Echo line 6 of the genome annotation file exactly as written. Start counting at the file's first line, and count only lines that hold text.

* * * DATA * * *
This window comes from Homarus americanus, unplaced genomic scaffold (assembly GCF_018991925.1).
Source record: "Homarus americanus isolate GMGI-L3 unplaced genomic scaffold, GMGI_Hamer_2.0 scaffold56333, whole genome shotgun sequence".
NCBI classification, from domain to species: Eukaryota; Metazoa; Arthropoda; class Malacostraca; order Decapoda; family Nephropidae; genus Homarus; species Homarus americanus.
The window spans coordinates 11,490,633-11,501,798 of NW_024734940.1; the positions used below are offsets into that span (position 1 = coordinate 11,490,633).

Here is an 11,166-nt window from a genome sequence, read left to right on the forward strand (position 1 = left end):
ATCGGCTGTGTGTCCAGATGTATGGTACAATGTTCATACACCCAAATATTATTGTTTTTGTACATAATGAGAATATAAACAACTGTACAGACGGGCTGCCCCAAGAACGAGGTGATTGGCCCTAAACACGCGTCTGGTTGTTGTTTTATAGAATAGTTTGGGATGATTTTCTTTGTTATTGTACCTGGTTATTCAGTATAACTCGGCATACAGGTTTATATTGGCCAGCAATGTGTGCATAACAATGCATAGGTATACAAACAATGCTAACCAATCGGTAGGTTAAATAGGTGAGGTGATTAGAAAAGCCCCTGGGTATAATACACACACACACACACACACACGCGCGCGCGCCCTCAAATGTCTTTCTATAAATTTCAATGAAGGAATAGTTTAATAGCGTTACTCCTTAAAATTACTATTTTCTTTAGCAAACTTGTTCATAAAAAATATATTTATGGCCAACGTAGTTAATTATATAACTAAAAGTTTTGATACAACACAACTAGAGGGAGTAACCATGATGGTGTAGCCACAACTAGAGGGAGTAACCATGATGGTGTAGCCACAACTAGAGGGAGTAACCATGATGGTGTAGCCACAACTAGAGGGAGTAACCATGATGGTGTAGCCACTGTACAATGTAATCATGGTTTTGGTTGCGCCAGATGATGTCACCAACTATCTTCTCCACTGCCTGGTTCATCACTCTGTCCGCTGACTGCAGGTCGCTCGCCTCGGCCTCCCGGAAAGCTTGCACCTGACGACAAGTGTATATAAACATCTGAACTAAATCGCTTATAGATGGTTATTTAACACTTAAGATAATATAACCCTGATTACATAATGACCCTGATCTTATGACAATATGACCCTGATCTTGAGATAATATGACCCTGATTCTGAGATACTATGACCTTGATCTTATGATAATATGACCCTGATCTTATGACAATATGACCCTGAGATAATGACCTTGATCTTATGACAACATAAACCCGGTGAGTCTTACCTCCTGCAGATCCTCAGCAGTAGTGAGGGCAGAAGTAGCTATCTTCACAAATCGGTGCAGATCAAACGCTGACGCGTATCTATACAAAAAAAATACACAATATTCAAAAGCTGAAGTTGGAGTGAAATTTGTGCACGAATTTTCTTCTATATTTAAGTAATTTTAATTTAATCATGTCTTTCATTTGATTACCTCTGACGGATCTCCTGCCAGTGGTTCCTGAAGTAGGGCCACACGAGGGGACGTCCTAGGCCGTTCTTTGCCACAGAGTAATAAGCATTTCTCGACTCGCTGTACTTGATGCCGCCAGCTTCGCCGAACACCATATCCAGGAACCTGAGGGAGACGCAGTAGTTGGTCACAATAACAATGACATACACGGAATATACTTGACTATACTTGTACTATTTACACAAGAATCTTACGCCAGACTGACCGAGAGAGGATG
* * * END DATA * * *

ATCGGCTGTGTGTCCAGATGTATGGTACAATGTTCATACACCCAAATATTATTGTTTTTGTACATAATGAGAATATAAACAACTGTACAGACGGGCTGCCCCAAGAACGAGGTGATTGGCCCTAAACACGCGTCTGGTTGTTGTTTTATAGAATAGTTTGGGATGATTTTCTTTGTTATTGTACCTGGTTATTCAGTATAACTCGGCATACAGGTTTATATTGGCCAGCAATGTGTGCATAACAATGCATAGGTATACAAACAATGCTAACCAATCGGTAGGTTAAATAGGTGAGGTGATTAGAAAAGCCCCTGGGTATAATACACACACACACACACACACACGCGCGCGCGCCCTCAAATGTCTTTCTATAAATTTCAATGAAGGAATAGTTTAATAGCGTTACTCCTTAAAATTACTATTTTCTTTAGCAAACTTGTTCATAAAAAATATATTTATGGCCAACGTAGTTAATTATATAACTAAAAGTTTTGATACAACACAACTAGAGGGAGTAACCATGATGGTGTAGCCACAACTAGAGGGAGTAACCATGATGGTGTAGCCACAACTAGAGGGAGTAACCATGATGGTGTAGCCACAACTAGAGGGAGTAACCATGATGGTGTAGCCACTGTACAATGTAATCATGGTTTTGGTTGCGCCAGATGATGTCACCAACTATCTTCTCCACTGCCTGGTTCATCACTCTGTCCGCTGACTGCAGGTCGCTCGCCTCGGCCTCCCGGAAAGCTTGCACCTGACGACAAGTGTATATAAACATCTGAACTAAATCGCTTATAGATGGTTATTTAACACTTAAGATAATATAACCCTGATTACATAATGACCCTGATCTTATGACAATATGACCCTGATCTTGAGATAATATGACCCTGATTCTGAGATACTATGACCTTGATCTTATGATAATATGACCCTGATCTTATGACAATATGACCCTGAGATAATGACCTTGATCTTATGACAACATAAACCCGGTGAGTCTTACCTCCTGCAGATCCTCAGCAGTAGTGAGGGCAGAAGTAGCTATCTTCACAAATCGGTGCAGATCAAACGCTGACGCGTATCTATACAAAAAAAATACACAATATTCAAAAGCTGAAGTTGGAGTGAAATTTGTGCACGAATTTTCTTCTATATTTAAGTAATTTTAATTTAATCATGTCTTTCATTTGATTACCTCTGACGGATCTCCTGCCAGTGGTTCCTGAAGTAGGGCCACACGAGGGGACGTCCTAGGCCGTTCTTTGCCACAGAGTAATAAGCATTTCTCGACTCGCTGTACTTGATGCCGCCAGCTTCGCCGAACACCATATCCAGGAACCTGAGGGAGACGCAGTAGTTGGTCACAATAACAATGACATACACGGAATATACTTGACTATACTTGTACTATTTACACAAGAATCTTACGCCAGACTGACCGAGAGAGGATG